If you already own one of the Pitbull Terrier breeds, then chances are you’re intimately familiar with how very stubborn these dogs can be. A more bullheaded dog I’d love to see! And if you’re considering becoming a pitbull parent, than you should know just what you’re in for.
Before I delve into future blogs on training tips or other behavior modifications, I think it’s important to establish who the boss is in your
My dog, Con, politely waiting for her treat.
home. Is it you? Or your beloved four legged companion?
Pitbull terriers are known for being very intelligent dogs, but along with those brains comes an iron will. These dogs definitely have their own ideas about who is in charge, and more often than not, it isn’t the owner.
As Cesar Milan famously says: You must bethe pack leader. Some of you may groan over this reference, but it’s pure truth. Your dog is hardwired to respond to a pack leader, and it should absolutely be you. So how do you become the pack leader? Let’s review.
1. Have an eye duel with your dog.
Stare your dog down. This is a tried and true test of dominance. The longer it takes for your dog to look away, the less likely it is that he/she will respond to your commands.
If your dog is one that takes a while to look away, continue practicing this, as well as other dominance exercises, until you see improvement.
Some trainers will say that this test is to be avoided. I, on the other hand, find that it helps lay the foundation for who is really in charge.
Assign one word directives for your dog to follow.
Simple ones I find effective include: enough, no jumping, and back up.
Stick to those assigned words!
Your dog does not speak English! Any words you speak to your dog outside of the established commands may as well be in Chinese.
Remember, your dog wants to follow your lead, you just have to show him/her that you’re worthy of being his/her pack leader.
When you speak a command, do so in a tone of voice that shows you mean business. You don’t have to yell, but, like with a small child, your tone of voice should clearly say, “I’m in charge here”.
This is a standard technique. By giving or denying your dog permission for behaviors you’re reinforcing the idea that you’re in charge.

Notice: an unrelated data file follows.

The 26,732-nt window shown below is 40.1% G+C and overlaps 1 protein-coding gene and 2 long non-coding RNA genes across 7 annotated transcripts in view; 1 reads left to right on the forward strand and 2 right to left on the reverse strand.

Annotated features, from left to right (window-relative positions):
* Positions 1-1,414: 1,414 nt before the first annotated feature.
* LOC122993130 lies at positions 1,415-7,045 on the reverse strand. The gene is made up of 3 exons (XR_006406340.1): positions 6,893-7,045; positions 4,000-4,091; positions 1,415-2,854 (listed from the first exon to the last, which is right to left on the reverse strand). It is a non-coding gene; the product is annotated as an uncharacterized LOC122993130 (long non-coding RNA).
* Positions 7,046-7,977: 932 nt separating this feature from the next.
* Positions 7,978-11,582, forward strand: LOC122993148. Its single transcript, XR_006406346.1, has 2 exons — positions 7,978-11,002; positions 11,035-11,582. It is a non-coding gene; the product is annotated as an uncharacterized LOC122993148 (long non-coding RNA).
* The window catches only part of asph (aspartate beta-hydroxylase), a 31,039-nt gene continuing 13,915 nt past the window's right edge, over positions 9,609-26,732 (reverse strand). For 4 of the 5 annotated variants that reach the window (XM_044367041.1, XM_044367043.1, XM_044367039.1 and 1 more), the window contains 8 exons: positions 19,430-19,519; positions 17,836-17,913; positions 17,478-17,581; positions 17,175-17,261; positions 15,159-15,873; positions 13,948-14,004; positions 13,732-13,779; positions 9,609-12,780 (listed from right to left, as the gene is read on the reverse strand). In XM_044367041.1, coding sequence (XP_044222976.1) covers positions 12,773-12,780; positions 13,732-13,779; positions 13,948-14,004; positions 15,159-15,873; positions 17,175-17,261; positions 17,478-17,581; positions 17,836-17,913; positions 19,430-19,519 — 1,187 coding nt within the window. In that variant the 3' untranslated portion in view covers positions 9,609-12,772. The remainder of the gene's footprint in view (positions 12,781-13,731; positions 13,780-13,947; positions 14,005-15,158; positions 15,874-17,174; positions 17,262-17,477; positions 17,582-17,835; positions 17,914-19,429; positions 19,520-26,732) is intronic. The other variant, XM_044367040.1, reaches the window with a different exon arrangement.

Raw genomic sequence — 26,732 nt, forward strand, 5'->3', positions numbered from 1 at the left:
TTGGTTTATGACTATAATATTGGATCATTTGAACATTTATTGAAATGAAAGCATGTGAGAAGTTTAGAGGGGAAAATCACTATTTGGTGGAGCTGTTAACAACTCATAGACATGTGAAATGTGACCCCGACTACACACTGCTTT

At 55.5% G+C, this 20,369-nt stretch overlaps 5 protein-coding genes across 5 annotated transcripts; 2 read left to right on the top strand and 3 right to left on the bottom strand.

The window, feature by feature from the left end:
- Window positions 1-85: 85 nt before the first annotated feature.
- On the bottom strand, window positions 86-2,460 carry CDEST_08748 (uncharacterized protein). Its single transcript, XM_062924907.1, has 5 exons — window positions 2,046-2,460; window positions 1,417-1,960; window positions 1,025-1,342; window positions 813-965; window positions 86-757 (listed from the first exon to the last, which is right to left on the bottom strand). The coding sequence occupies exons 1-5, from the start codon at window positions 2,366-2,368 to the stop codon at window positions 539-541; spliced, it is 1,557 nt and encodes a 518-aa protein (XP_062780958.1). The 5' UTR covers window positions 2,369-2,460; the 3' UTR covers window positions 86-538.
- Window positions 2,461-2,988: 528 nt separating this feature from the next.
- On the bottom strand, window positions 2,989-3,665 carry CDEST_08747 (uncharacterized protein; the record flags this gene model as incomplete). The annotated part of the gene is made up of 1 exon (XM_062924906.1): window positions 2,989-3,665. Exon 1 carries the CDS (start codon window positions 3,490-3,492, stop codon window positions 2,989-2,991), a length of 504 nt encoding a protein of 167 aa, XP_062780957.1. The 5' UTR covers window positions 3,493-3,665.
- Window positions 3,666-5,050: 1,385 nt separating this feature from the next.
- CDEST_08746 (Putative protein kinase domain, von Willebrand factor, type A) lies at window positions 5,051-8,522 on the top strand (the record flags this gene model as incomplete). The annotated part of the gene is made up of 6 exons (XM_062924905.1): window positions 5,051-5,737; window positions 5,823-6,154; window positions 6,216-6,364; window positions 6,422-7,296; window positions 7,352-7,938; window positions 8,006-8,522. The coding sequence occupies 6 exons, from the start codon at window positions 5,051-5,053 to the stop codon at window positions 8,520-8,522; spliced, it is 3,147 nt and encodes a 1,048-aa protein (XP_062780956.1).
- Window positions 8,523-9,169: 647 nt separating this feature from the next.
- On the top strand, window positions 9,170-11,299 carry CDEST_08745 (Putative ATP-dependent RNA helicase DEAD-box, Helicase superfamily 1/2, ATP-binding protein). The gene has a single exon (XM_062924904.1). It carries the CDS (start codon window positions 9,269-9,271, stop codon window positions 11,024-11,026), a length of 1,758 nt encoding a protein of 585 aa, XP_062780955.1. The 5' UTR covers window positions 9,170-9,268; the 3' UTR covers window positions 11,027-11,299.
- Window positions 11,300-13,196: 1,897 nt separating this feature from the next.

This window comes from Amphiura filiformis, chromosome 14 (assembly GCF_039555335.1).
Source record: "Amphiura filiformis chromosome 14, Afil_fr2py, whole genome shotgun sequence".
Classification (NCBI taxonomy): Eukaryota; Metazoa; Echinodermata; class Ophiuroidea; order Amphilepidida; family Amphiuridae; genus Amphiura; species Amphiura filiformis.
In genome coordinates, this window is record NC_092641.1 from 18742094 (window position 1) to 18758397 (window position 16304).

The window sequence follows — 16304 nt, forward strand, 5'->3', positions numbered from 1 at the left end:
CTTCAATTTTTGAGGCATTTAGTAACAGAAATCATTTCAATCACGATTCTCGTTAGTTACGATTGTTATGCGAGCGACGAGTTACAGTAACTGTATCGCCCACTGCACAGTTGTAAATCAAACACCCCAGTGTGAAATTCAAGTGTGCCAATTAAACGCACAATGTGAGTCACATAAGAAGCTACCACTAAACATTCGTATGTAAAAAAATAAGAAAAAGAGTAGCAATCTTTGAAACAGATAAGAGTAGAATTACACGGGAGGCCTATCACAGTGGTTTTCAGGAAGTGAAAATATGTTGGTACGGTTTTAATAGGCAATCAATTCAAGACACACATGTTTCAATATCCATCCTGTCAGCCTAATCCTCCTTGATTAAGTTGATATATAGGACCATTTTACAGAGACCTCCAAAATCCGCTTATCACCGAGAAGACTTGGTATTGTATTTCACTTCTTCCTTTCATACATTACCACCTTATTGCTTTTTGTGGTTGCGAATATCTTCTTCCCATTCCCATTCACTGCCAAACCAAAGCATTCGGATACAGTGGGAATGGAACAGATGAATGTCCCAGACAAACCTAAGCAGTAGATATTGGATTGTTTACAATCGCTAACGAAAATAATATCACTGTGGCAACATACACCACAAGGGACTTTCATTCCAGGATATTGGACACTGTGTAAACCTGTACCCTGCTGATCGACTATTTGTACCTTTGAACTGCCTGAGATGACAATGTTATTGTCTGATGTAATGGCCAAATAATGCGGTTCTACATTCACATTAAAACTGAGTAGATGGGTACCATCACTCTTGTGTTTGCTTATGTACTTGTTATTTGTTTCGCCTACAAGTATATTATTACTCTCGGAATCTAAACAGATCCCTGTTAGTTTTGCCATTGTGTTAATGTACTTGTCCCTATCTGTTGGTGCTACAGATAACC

Knowing when to apply this can be tricky because you have to be sure your dog will accept your denial/permission. If your dog behaves the way he/she wants after you’ve attempted to gain control it will reinforce the idea that the dog is in charge, not you.
Your dog should always be following you.
You should be the first one down the stairs, out the door, into a room, etc.
Feed your dog after your meal is over. Making your dog wait while you eat is classic pack leader behavior.
I can’t repeat that enough. In order for your bully to learn the commands and behaviors you attempt to teach him/her, constant repetition will be required.
Don’t mistake repetition for repeating yourself. Your dog can hear you just fine! You should not have to repeat the same command over and over in one sitting. Each time you say the command and your dog fails to comply, you’re teaching him/her that they’re in charge.
Repetition here means that you should continue to strengthen the commands you’re teaching your dog by continually working with your dog. Don’t let a day go by without practicing the commands you've chosen.
2. Establish simple commands.
3. Speak to your dog in a firm, authoritative tone.
4. Give or deny your dog permission.
5. Make sure the humans come first.
6. Finally, repetition, repetition, repetition.
Please keep in mind that this is not an exhaustive list. These are the strategies I found useful while I was training my Staffordshire Pitbull Terrier. We still have some duels for power in my house, but with consistency in the commands, tone of voice, and expectations of my dog, I’m winning the war of bullheadedness against my bully! And so can you.